UW News

April 9, 2009

Clark Hall, home of ROTC, restored and ready for another 113 years

UW News

From the outside, Clark Hall, the longtime home of the UW’s Army, Navy and Air Force Reserves Officer Training Corps (ROTC), looks about the same. But on the inside, it’s practically a whole new building.

Clark, the fourth-oldest building on campus, built in 1896 and 30,568 square feet in size, has undergone an extensive renovation that included upgrades to all major systems, improvements in accessibility and connectivity, correcting seismic deficiencies and improving areas for instructional programs.

“There was a time early in construction when there was virtually nothing left,” said Steve Folk, construction manager for UW Capital Projects, the office overseeing the work. “It was a four-story-high shell.”

Steve Tatge, UW architect and senior project manager for Capital Projects, agreed. “We have essentially gutted the building. We retained the historic character but in all other respects, it’s a new building in many ways — seismically, from an energy code standpoint, and from an ADA standpoint.” (Disability access has been upgraded in keeping with the requirements of the 1990 Americans With Disabilities Act.)

As part of the UW’s ongoing Restore the Core project the building also will, at minimum, achieve Silver certification under the

Leadership in Energy and Environmental Design (LEED) green building rating system. The project will be finished ahead of when needed, its planners say, and “somewhat under” its $18.05 million total project cost.

Tatge explained that the renovation was made smoother by getting the general contractor, Seattle- and Puyallup-based Absher Construction, involved at the design stage. This alternative, and a more collaborative work method, called general contractor/construction manager, or GC/CM, is widely used in the public sector on major projects.

The architect for the project is Seattle and Portland-based Mahlum Architects. Eugene Lau of Mahlum said that while renovations can result in less overall program space due to increased building system needs, such was not the case with Clark Hall thanks to its fourth floor. The attic area on that floor had been unusable for 40 years, since it was damaged in a bombing by protesters in 1968.

Lau said, “We accomplished our goal to renovate the attic, which allowed us to put more program (space) into the building.” Tatge called the fourth floor “the showpiece of the building.”

Indeed, it’s an impressive change. From the darkness of a closed-off attic feel, Clark’s fourth-floor is now a trio of multipurpose rooms, flooded with natural light by windows that are thermostatically controlled and open automatically when needed for air circulation. A computer lab is also located on this level.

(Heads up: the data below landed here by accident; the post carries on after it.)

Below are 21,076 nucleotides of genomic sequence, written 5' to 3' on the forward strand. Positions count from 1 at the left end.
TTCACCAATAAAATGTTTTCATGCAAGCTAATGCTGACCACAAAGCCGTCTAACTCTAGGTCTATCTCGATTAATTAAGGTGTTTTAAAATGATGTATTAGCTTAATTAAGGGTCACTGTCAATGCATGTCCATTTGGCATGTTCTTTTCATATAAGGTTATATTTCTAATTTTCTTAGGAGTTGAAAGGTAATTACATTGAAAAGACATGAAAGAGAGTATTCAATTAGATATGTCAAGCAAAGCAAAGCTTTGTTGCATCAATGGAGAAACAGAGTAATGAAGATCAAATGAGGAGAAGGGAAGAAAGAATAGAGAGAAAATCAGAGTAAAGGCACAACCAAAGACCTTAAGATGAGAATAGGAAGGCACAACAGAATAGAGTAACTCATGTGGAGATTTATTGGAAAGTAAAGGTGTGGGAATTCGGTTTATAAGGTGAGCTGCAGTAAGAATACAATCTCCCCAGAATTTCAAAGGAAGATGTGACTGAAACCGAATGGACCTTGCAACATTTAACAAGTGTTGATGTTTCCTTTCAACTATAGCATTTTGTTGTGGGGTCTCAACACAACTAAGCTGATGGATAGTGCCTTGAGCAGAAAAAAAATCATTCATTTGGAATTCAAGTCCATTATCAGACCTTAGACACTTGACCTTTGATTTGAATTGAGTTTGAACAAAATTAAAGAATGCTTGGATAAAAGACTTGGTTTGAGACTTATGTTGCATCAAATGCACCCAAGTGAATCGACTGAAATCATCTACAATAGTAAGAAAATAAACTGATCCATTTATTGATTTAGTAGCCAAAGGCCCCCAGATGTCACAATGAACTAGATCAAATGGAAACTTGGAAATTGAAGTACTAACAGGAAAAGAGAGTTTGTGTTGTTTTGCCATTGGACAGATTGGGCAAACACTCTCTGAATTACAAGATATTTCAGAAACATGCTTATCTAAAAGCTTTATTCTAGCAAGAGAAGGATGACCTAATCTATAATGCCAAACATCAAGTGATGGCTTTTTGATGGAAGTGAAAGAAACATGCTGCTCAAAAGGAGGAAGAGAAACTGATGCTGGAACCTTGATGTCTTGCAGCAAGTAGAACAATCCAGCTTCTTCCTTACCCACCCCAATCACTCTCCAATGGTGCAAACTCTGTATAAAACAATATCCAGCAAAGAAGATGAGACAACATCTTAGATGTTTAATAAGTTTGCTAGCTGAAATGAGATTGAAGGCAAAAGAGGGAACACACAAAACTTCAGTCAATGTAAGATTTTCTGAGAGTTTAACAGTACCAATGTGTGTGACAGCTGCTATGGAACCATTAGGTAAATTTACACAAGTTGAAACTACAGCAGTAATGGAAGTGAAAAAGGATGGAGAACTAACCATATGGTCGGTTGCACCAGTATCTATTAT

Principal Architect Mark Cork, also of Mahlum, said one challenge was that Clark was built as a dormitory containing “small, cellular spaces” that were in time expanded to become classrooms and offices. In addition to upgrading for code and for ADA, “we had to try to work very much within the grain of the building, as we call it.”

Clark Hall is on Stevens Way with its formal entrance pointing toward campus, but the renovation included an upgrade to what may become the building’s more used northeast side, which faces the street. A new courtyard was created and an exercise area for ROTC participants greatly expanded and improved.

UW ROTC programs, housed in Condon Hall during the renovation, will formally return to the building at the start of summer quarter.

Tatge said the drawings available from the original construction in 1896 were “modest,” so the renovation team had to study the building closely for concerns. “Any time you tear into an old building you’re going to discover things no matter how much investigation you did ahead of time,” Tatge said. “There’s always an opportunity for things to go sideways.

“And this team — when problems were discovered, and even in some stressful situations — came together and figured out solutions, and I’m really proud of the way that people worked together.”

The renovation project also meets with the approval of the ROTC groups that will get the most use out of the building’s new life.

“Steve Tatge and his team have gone above and beyond in working to renovate Clark Hall to meet the specific needs of our individual programs, and we think the facility will be one of the better combined-ROTC facilities in the nation,” wrote Col. P.K. White, professor and chair of aerospace studies.

“With a combined faculty/staff of 40 people serving the needs of a rapidly growing number of approximately 300 students, we couldn’t be happier with the result. This has been a total team effort from start to finish, and we are all looking forward to returning to Clark Hall in June.”